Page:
Each expression in C (an operator with its arguments, a function call, a constant, a variable name, etc) is characterized by two independent properties: a type and a value category.
Every expression belongs to one of three primary categories: lvalues, function designators, and non-lvalue object expressions (rvalues).
 Lvalue expressions
Lvalue expression is any expression with object type other than the type
void, which potentially designates an object (the behavior is undefined if an lvalue does not actually designate an object when it is evaluated). In other words, lvalue expression evaluates to the object identity.
Lvalue expressions can be used in the following lvalue contexts:
- as the operand of the address-of operator (except if the lvalue designates a bit field or was declared register).
- as the operand of the pre/post increment and decrement operators.
- as the left-hand operand of the member access (dot) operator.
- as the left-hand operand of the assignment and compound assignment operators.
If an lvalue expression is used in any context other than sizeof, _Alignof, or the operators listed above, non-array lvalues of any complete type undergo lvalue conversion, which models the memory load of the value of the object from its location. Similarly, array lvalues undergo array-to-pointer conversion when used in any context other than
_Alignof, address-of operator, or array initialization from a string literal.
The semantics of const/volatile/restrict-qualifiers and atomic types apply to lvalues only (lvalue conversion strips the qualifiers and removes atomicity).
The following expressions are lvalues:
- identifiers, including function parameters, provided they were declared as designating objects (and not functions)
- string literals
- (C99) compound literals
- the result of a member access (dot) operator if its left-hand argument is lvalue
- the result of a member access through pointer
- the result of the indirection (unary
*) operator applied to a pointer to object
- the result of the subscription operator (
 Modifiable lvalue expressions
A modifiable lvalue is any lvalue expression of complete, non-array type which is not const-qualified, and, if it's a struct/union, has no members that are const-qualified, recursively.
Only modifiable lvalue expressions may be used as arguments to increment/decrement, and as left-hand arguments of assignment and compound assignment operators.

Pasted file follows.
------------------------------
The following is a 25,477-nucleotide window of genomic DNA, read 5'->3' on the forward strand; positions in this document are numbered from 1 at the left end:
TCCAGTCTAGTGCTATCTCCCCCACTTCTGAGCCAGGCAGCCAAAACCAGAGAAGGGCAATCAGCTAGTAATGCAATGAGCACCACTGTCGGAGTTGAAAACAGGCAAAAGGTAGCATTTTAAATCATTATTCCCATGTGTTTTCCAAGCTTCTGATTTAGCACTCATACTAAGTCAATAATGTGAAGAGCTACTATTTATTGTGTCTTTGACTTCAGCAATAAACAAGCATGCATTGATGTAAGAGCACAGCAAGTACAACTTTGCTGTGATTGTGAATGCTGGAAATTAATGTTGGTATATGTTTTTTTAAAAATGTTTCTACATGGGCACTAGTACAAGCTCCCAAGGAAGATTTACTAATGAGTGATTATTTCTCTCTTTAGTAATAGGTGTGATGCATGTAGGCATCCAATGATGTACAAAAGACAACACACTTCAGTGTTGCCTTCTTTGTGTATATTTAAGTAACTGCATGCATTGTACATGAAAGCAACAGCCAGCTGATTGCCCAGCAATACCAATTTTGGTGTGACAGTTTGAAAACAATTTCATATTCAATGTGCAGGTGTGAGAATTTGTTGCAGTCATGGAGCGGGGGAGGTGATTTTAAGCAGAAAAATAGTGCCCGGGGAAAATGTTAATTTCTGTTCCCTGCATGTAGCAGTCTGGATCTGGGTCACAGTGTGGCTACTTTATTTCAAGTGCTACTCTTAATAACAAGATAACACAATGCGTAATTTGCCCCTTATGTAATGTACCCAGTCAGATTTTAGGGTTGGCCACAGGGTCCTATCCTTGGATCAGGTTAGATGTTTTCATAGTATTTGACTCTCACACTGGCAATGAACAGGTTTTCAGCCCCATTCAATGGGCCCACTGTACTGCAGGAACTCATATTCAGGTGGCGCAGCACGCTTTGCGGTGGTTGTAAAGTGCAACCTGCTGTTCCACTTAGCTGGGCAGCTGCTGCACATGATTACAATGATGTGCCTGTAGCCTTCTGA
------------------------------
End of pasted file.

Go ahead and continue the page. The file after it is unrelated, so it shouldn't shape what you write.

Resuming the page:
Non-lvalue object expressions
Colloquially known as rvalues, non-lvalue expressions are the expressions of object types that do not designate objects, but rather values that have no object identity or storage location. The address of a non-lvalue expression cannot be taken.
The following expressions are non-lvalue expressions:
- integer, character, and floating constants
- all operators not specified to return lvalues, including
- any function call expression
- any cast expression (note that compound literals, which look similar, are lvalues)
- member access operator (dot) applied to a non-lvalue structure/union, f().x, (x,s1).a, s1=s2).m
- all arithmetic, relational, logical, and bitwise operators
- increment and decrement operators (note: pre- forms are lvalues in C++)
- assignment and compound assignment operators (note: they are lvalues in C++)
- the conditional operator (note: may be lvalue in C++)
- the comma operator (note: may be lvalue in C++)
- the address-of operator, even it if is neutralized by being applied to the result of the unary
As a special case, expressions of type
void are assumed to be non-lvalue object expressions that yield a value which has no representation and requires no storage.
Note that a struct/union rvalue that has a member (possiblly nested) of array type does in fact designate an object with temporary lifetime. This object can be accessed through lvalue expressions that form by indexing the array member or by indirection through the pointer obtained by array-to-pointer conversion of the array member.
 Function designator expression
A function designator (the identifier introduced by a function declaration) is an expression of function type. When used in any context other than the address-of operator, sizeof, and _Alignof (the last two generate compile errors when applied to functions), the function designator is always converted to a non-lvalue pointer to function. Note that the function-call operator is defined for pointers to functions and not for function designators themselves.
 See also
C++ documentation for Value categories